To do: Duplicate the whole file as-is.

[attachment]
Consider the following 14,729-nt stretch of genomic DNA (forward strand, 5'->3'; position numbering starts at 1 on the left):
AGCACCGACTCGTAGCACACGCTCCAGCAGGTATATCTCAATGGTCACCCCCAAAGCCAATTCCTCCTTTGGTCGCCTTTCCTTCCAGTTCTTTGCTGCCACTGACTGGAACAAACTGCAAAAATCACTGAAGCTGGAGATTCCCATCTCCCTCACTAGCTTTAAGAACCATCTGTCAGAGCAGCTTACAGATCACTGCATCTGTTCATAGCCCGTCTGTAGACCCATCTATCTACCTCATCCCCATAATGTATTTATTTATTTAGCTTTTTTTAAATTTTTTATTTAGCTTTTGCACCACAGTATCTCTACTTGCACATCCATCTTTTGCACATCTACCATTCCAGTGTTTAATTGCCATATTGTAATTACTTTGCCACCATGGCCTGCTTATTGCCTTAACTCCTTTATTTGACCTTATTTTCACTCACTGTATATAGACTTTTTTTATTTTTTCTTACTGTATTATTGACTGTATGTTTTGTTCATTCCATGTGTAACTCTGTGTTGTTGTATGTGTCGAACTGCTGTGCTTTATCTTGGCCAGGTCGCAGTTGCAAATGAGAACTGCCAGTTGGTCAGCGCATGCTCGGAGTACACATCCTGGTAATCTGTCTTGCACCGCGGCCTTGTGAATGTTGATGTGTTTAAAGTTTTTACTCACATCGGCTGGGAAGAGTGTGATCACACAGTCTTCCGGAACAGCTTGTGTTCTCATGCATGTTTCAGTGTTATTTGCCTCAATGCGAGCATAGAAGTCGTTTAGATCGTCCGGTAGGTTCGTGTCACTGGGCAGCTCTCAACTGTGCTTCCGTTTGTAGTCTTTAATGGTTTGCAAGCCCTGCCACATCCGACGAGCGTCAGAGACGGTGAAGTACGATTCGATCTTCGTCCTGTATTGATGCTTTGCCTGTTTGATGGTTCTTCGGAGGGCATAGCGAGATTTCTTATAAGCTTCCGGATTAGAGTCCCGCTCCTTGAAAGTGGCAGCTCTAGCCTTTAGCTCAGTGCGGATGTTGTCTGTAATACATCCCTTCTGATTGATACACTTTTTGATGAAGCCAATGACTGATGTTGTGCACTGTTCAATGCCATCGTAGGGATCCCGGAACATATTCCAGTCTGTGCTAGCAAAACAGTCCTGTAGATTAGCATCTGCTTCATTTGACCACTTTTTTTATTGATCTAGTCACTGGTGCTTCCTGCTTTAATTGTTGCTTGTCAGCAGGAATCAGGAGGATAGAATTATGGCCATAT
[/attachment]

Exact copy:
Consider the following 14,729-nt stretch of genomic DNA (forward strand, 5'->3'; position numbering starts at 1 on the left):
AGCACCGACTCGTAGCACACGCTCCAGCAGGTATATCTCAATGGTCACCCCCAAAGCCAATTCCTCCTTTGGTCGCCTTTCCTTCCAGTTCTTTGCTGCCACTGACTGGAACAAACTGCAAAAATCACTGAAGCTGGAGATTCCCATCTCCCTCACTAGCTTTAAGAACCATCTGTCAGAGCAGCTTACAGATCACTGCATCTGTTCATAGCCCGTCTGTAGACCCATCTATCTACCTCATCCCCATAATGTATTTATTTATTTAGCTTTTTTTAAATTTTTTATTTAGCTTTTGCACCACAGTATCTCTACTTGCACATCCATCTTTTGCACATCTACCATTCCAGTGTTTAATTGCCATATTGTAATTACTTTGCCACCATGGCCTGCTTATTGCCTTAACTCCTTTATTTGACCTTATTTTCACTCACTGTATATAGACTTTTTTTATTTTTTCTTACTGTATTATTGACTGTATGTTTTGTTCATTCCATGTGTAACTCTGTGTTGTTGTATGTGTCGAACTGCTGTGCTTTATCTTGGCCAGGTCGCAGTTGCAAATGAGAACTGCCAGTTGGTCAGCGCATGCTCGGAGTACACATCCTGGTAATCTGTCTTGCACCGCGGCCTTGTGAATGTTGATGTGTTTAAAGTTTTTACTCACATCGGCTGGGAAGAGTGTGATCACACAGTCTTCCGGAACAGCTTGTGTTCTCATGCATGTTTCAGTGTTATTTGCCTCAATGCGAGCATAGAAGTCGTTTAGATCGTCCGGTAGGTTCGTGTCACTGGGCAGCTCTCAACTGTGCTTCCGTTTGTAGTCTTTAATGGTTTGCAAGCCCTGCCACATCCGACGAGCGTCAGAGACGGTGAAGTACGATTCGATCTTCGTCCTGTATTGATGCTTTGCCTGTTTGATGGTTCTTCGGAGGGCATAGCGAGATTTCTTATAAGCTTCCGGATTAGAGTCCCGCTCCTTGAAAGTGGCAGCTCTAGCCTTTAGCTCAGTGCGGATGTTGTCTGTAATACATCCCTTCTGATTGATACACTTTTTGATGAAGCCAATGACTGATGTTGTGCACTGTTCAATGCCATCGTAGGGATCCCGGAACATATTCCAGTCTGTGCTAGCAAAACAGTCCTGTAGATTAGCATCTGCTTCATTTGACCACTTTTTTTATTGATCTAGTCACTGGTGCTTCCTGCTTTAATTGTTGCTTGTCAGCAGGAATCAGGAGGATAGAATTATGGCCATAT